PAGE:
In 2020, the Southern Baptist Convention, the country's largest Protestant denomination, lost almost 400,000 members, a historic low for a single year.
Southern Baptist congregations have lost a total of 435,632 members last year, according to Lifeway Research’s Annual Church Profile report. This is more over half of the denomination's stated loss of 287,655 members from 2018 to 2019. The decrease in membership in 2020 follows a 14-year downward trend.
Last year, several black leaders quit the SBC when it issued a statement condemning critical race theory. More black pastors and their congregations are expected to break connections with the denomination as a result of this controversy.
This summer, the SBC's annual conference will take place, and the topic is anticipated to be revisited. The denomination's membership reached a high of 16.3 million in 2006 but has subsequently dropped by roughly 2 million.
What are the details?
According to Christian Post, the Annual Church Profile report reveals that the number of SBC congregations climbed by 62 to 47,592 over the previous year, but this was not enough to keep up with the loss in members.
According to Scott McConnell, executive director of Lifeway Research, the steep drop in membership at SBC churches was linked to fewer baptisms and other natural causes like potentially more deaths from COVID-19, and other losses in the membership of specific Southern Baptist churches.
The COVID outbreak have reportedly resulted in a 50% decrease in baptisms in SBC congregations. Last year, 123,160 baptisms were registered, compared to 235,748 in 2019, indicating the ninth year in a row that baptisms have decreased.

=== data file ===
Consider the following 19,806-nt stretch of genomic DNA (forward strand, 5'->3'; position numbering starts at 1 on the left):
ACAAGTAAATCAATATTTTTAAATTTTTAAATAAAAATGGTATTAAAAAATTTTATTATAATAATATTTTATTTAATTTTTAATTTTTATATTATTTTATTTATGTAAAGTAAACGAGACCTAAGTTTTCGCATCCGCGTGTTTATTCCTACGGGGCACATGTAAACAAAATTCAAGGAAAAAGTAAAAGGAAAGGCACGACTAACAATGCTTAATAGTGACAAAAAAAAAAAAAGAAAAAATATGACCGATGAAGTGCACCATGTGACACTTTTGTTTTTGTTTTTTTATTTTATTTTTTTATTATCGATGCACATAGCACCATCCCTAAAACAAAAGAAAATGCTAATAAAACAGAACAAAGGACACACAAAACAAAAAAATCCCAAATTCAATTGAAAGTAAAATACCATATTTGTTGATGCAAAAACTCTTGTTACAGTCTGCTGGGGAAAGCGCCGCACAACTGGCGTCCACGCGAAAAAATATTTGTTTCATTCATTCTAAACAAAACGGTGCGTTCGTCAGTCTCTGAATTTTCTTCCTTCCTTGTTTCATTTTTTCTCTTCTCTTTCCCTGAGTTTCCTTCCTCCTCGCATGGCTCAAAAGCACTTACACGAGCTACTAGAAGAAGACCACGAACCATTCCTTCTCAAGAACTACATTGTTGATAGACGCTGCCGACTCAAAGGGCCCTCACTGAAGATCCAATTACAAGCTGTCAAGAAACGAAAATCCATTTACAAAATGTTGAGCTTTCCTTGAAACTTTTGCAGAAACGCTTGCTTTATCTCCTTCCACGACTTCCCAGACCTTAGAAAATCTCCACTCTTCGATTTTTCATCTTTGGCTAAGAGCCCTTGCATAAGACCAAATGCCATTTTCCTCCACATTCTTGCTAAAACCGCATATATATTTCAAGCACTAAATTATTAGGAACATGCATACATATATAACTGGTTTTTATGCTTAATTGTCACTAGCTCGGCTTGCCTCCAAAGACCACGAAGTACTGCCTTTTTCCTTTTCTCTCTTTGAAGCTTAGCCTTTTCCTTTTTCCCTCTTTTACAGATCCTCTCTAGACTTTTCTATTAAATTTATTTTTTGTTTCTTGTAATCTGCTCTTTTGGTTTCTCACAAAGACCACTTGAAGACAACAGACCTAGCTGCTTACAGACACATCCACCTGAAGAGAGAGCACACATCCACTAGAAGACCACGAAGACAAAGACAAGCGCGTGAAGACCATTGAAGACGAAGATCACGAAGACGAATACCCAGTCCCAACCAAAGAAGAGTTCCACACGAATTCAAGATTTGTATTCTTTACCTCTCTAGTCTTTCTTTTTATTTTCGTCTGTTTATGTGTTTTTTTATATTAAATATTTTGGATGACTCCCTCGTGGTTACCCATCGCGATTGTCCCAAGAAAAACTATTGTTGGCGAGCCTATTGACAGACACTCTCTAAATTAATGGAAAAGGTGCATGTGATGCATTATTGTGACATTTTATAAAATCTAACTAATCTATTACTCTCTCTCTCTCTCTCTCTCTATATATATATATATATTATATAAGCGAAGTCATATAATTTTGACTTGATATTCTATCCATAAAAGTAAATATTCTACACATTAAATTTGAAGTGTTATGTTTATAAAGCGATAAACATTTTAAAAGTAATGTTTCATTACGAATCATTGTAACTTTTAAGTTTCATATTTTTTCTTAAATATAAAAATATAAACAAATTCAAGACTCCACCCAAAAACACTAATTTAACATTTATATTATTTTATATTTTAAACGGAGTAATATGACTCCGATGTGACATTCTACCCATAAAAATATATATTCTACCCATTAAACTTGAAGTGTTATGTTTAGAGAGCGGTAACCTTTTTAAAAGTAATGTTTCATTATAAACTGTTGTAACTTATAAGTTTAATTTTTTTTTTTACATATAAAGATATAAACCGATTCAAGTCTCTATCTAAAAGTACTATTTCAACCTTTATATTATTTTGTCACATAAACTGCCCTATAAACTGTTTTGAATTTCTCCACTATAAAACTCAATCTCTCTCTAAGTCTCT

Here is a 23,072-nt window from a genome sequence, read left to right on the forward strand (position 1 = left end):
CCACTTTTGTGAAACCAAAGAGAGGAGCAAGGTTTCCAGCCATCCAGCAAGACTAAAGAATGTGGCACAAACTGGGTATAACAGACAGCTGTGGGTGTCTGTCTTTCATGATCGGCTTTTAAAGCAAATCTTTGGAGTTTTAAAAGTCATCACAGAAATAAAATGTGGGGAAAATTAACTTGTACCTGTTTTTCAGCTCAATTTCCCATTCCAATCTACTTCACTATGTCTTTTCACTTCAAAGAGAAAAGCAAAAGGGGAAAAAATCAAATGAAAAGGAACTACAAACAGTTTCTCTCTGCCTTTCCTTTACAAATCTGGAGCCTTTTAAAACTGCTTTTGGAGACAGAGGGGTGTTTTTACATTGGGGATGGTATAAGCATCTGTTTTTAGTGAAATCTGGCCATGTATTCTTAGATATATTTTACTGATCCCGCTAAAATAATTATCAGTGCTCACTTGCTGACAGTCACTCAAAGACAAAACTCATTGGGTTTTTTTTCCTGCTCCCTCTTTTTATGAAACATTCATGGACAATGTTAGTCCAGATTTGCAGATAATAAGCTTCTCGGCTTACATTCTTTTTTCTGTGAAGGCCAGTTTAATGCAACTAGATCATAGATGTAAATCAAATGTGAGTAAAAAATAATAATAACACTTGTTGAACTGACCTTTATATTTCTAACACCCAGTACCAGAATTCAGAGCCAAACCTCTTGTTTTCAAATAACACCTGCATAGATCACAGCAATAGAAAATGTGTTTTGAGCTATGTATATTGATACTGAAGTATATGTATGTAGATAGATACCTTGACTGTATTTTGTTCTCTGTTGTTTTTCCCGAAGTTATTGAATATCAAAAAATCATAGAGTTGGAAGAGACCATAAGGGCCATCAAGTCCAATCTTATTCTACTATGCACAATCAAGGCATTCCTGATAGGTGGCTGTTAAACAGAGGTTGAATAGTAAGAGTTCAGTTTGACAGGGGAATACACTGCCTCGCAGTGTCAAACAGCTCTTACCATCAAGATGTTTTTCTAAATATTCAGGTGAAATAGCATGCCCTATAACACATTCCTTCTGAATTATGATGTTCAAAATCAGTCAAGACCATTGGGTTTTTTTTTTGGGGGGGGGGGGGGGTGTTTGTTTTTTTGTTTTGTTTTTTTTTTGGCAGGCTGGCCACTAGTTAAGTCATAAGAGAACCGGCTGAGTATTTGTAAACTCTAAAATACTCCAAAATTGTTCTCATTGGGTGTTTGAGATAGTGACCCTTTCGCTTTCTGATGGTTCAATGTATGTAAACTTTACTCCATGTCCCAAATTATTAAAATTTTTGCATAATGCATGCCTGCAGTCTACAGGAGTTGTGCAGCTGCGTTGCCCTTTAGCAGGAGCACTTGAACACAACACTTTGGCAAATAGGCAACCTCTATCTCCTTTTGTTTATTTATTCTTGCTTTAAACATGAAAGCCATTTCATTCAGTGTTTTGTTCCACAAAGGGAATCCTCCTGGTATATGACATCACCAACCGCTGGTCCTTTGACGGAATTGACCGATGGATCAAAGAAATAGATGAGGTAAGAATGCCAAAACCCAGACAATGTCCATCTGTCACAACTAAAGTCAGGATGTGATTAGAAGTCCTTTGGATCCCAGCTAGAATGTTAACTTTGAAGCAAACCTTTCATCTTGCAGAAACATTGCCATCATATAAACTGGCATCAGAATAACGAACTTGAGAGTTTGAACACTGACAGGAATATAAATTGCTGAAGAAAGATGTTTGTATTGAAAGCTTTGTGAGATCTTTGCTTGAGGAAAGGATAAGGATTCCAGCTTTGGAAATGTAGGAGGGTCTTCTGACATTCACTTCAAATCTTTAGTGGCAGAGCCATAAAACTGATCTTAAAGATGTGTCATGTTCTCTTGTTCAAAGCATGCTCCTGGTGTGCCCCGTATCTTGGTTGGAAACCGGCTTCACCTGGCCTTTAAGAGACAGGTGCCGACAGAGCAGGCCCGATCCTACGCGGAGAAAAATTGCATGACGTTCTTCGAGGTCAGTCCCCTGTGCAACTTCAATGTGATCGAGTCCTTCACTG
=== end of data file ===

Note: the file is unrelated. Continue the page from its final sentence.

"Socially distant behavior is helpful for containing a pandemic, but it hindered meeting new people, inviting people to church, and helping them take a step of obedience to be baptized," observed McConnell.
He similarly tied the drop to America's rising secularization, noting that baptisms fell by more than 4% in 2019, from 246,442 in 2018 to 235,748 in 2019.
McConnell commented at the time: "The Southern Baptist Convention is not immune to the increasing secularization among Americans that is seen in more of our children and our neighbors not having interest in coming to Jesus."
According to a recent poll, just 65 percent of Americans currently identify as Christians, with the remaining 26 percent identifying as religiously unaffiliated. Likewise, the number of people who do not identify with any religion has increased to 26%.
Other Contributing Factors
Besides the coronavirus, the SBC was disrupted last year by frictions caused by major demonstrations against racial injustice and police brutality. When the Council of Seminary Presidents issued a statement condemning the idea of "critical race theory and intersectionality," prominent black pastors and their large congregations decided to leave.
Critical race theory, as defined by the SBC in Resolution 9, is "a collection of analytical tools that explain how race has and continues to operate in society." Intersectionality, on the other hand, is "the study of how distinct personal qualities overlap and inform one's experience."
If Resolution 9, which states that critical race theory may "aid in evaluating a variety of human experiences," is reversed at the SBC's annual convention this summer, it may result in more black pastors and congregations leaving the denomination.
Beth Moore, a well-known Bible teacher and the founder of Living Proof Ministries, announced her departure from the denomination earlier this year. Moore noted that "some of the things in our heritage that haven't remained in the past" caused her to "no longer identify with Southern Baptists.